Will Save For Travel

Erm. Again: this is a friend. But she still has some great things to say, and I am convinced I’d feel the same even if she weren’t someone I went to college with. She does travel in general, but is a huge Disney fan and so you’ll find that, too. You’ll learn all about how to budget for travel. She’s also just an awesome person.

You can find her at her youtube channel of the same name, and her blog is at which is where most of her material can be found. It’s super useful.

Ivy Winter

Moving out of the territory of plugging my friends is Ivy Winter, who you can find on youtube. It’s a small channel, but she talks a lot about solo trips, as well as travel with anxiety, so if that is something that relates to you, this is a great place. She also cohosts the Tomorrowland Transit Authority podcast with fellow youtuber Rob Plays, who isn’t a great resource for trip planning but is an awesome one for fascinating videos on the esoteric history of the parks and is more than worth checking out.

Christine is warm, encouraging and smart. Bonus: she hosts a monthly, Disney-themed bookclub.

The Disney Food Blog

This is probably the largest of the resources I use in terms of subscribers. Largely, as the name implies, they talk about food at Disney, and food at Disney is far better than you think it’s going to be. They also do a lot of general tips and tricks that are almost mandatory viewing.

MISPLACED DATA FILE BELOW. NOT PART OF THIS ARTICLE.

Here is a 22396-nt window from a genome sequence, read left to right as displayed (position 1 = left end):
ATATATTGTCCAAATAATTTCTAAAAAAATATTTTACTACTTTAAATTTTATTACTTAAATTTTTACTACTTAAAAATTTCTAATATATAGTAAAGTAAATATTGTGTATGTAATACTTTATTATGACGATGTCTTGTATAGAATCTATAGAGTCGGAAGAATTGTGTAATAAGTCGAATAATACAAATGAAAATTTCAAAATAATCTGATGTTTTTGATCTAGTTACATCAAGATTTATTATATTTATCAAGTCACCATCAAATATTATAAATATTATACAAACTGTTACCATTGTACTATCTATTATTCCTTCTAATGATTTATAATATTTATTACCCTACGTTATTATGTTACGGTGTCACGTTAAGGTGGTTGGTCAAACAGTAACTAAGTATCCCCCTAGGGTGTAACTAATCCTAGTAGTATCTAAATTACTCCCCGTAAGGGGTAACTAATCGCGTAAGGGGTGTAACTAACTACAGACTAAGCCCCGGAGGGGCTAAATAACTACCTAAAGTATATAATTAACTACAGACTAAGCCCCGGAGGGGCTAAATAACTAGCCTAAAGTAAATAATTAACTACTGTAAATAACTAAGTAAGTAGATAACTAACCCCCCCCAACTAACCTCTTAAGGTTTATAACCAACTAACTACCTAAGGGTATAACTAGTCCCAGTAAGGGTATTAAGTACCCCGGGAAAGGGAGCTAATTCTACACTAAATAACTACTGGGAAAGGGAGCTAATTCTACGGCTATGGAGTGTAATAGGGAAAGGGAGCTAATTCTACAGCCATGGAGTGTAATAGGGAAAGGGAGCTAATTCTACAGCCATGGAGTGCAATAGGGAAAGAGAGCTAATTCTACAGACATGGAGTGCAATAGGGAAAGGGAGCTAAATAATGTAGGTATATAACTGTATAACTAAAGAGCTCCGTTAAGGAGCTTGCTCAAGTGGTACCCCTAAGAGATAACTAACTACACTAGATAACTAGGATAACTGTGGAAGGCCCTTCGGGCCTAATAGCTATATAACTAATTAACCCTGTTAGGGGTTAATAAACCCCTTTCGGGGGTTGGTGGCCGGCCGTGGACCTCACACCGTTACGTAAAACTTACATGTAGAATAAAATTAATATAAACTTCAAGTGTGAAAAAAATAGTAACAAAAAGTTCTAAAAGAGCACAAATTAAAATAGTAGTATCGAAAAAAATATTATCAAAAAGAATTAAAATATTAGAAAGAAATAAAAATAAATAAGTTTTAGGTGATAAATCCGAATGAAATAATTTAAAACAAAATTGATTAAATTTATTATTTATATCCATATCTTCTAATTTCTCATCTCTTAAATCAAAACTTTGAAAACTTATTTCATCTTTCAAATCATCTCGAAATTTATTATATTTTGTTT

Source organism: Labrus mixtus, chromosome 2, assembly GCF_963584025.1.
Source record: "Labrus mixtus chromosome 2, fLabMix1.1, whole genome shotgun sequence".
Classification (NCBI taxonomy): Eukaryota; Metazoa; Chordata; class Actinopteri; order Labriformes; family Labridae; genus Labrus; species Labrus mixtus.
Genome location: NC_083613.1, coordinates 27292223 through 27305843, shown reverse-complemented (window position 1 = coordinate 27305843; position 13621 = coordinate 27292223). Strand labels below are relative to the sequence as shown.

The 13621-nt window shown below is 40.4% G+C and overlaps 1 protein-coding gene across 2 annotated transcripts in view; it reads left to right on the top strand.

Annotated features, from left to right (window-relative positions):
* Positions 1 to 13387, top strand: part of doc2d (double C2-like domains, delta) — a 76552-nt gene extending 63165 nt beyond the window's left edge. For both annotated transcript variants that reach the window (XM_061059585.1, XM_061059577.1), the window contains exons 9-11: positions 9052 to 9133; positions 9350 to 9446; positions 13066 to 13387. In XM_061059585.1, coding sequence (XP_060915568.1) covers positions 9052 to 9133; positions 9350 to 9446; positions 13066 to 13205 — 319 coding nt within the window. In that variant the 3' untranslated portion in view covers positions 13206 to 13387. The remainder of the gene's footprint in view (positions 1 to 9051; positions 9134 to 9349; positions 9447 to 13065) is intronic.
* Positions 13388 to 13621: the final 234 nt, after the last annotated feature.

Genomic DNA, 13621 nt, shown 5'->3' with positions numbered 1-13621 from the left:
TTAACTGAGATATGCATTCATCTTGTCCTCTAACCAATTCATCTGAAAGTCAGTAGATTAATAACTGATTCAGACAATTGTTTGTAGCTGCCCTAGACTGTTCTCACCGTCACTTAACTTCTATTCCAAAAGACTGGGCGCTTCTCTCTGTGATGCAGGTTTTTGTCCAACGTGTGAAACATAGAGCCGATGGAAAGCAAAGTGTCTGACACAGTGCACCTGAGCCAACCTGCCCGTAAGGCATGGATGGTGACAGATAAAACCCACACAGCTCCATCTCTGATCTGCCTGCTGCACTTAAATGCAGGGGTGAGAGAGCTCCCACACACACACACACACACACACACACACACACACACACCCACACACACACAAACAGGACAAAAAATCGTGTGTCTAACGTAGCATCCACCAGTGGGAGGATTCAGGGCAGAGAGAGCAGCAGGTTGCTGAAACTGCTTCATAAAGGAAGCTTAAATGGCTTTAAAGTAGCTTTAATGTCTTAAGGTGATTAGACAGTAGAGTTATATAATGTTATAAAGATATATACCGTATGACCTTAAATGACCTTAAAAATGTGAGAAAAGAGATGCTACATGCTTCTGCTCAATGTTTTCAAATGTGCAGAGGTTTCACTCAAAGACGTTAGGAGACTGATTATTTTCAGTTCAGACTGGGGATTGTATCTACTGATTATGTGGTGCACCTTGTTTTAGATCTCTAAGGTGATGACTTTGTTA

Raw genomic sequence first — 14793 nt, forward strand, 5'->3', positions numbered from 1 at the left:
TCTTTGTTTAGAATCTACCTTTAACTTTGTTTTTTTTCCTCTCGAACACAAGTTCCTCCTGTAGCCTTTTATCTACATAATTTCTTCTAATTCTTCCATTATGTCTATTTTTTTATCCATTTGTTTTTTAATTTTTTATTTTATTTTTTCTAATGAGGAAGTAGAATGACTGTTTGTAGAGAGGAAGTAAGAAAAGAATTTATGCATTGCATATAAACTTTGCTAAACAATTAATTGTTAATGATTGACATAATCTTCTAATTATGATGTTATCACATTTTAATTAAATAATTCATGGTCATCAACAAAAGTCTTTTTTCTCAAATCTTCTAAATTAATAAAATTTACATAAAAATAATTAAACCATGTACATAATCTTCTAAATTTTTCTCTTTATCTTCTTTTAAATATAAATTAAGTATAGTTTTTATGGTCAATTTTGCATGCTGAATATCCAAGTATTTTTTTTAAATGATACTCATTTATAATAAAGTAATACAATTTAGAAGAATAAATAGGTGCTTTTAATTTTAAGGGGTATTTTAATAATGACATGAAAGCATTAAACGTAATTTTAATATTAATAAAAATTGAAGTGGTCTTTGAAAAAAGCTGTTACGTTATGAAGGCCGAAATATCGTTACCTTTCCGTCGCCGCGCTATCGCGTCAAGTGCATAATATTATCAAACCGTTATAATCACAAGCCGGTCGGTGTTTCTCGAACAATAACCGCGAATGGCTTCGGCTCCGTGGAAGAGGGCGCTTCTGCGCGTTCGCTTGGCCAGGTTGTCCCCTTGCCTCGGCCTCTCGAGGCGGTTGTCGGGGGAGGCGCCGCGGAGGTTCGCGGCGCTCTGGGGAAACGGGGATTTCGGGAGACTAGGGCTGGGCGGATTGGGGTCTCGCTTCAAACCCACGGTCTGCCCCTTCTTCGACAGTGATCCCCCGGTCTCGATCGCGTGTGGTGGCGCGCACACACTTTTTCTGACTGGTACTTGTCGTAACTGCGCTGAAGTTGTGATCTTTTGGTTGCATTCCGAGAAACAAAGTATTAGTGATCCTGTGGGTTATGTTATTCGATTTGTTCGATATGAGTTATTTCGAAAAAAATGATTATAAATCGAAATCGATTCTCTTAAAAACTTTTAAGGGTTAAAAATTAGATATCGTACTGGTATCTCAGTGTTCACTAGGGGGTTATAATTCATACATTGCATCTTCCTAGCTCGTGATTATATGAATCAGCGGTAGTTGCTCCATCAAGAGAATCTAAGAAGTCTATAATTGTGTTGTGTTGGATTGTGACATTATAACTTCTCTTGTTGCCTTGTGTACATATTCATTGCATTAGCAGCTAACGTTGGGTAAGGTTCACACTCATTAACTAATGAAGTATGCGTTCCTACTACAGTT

You can find them on youtube under DFB and at

All Ears

Found at and on youtube under All, this is another one with lots of tips and tricks, from how to score fast passes to all the best Mickey shaped foodstuffs (spoiler: there’s a lot of them). I also like that they do a lot of long-format videos, which is useful right now when we desperately need things to watch. Plus, the website has a section for reviews of rides, shows and places to eat, so you can see what other folks think.

So, got any suggestions of your own? Feel free to leave links in the comments below.

In the meantime, keep on being kind to one another, and we’ll seeya real soon.

Want to follow or interact with me on social media? Find me on Twitter by following @jennifermorash or head over to I post blogs every Wednesday.

The Empathy Challenge

We are living through some very difficult times right now, and at times like this, a little bit of empathy for one another can go a very long way.

So, what is empathy? Empathy is the act of putting yourself in someone else’s shoes emotionally and understanding, to the best of your ability, how a given situation might make another person feel.

We can never truly understand every last nuance of how those around us feel anymore than they can understand completely how we feel, but we can make the effort. That effort can make all the difference.